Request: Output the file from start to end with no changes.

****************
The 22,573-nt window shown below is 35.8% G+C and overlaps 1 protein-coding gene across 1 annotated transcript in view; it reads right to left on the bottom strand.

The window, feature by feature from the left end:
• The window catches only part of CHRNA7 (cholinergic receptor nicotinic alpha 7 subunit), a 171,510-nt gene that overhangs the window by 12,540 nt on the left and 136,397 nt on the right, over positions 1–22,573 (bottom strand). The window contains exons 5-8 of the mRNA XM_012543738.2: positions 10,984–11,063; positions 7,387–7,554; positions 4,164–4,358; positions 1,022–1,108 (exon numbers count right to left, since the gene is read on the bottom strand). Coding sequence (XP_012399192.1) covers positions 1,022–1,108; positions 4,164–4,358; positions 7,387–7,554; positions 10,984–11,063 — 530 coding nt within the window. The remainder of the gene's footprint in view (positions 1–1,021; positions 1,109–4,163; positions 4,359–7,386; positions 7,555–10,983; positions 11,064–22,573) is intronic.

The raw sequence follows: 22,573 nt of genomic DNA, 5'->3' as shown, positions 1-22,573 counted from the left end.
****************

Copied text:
The 22,573-nt window shown below is 35.8% G+C and overlaps 1 protein-coding gene across 1 annotated transcript in view; it reads right to left on the bottom strand.

The window, feature by feature from the left end:
• The window catches only part of CHRNA7 (cholinergic receptor nicotinic alpha 7 subunit), a 171,510-nt gene that overhangs the window by 12,540 nt on the left and 136,397 nt on the right, over positions 1–22,573 (bottom strand). The window contains exons 5-8 of the mRNA XM_012543738.2: positions 10,984–11,063; positions 7,387–7,554; positions 4,164–4,358; positions 1,022–1,108 (exon numbers count right to left, since the gene is read on the bottom strand). Coding sequence (XP_012399192.1) covers positions 1,022–1,108; positions 4,164–4,358; positions 7,387–7,554; positions 10,984–11,063 — 530 coding nt within the window. The remainder of the gene's footprint in view (positions 1–1,021; positions 1,109–4,163; positions 4,359–7,386; positions 7,555–10,983; positions 11,064–22,573) is intronic.

The raw sequence follows: 22,573 nt of genomic DNA, 5'->3' as shown, positions 1-22,573 counted from the left end.